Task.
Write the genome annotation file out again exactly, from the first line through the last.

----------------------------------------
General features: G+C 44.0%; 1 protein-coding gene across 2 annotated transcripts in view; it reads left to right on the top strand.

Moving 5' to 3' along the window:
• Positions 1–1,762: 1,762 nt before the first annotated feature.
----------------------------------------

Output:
General features: G+C 44.0%; 1 protein-coding gene across 2 annotated transcripts in view; it reads left to right on the top strand.

Moving 5' to 3' along the window:
• Positions 1–1,762: 1,762 nt before the first annotated feature.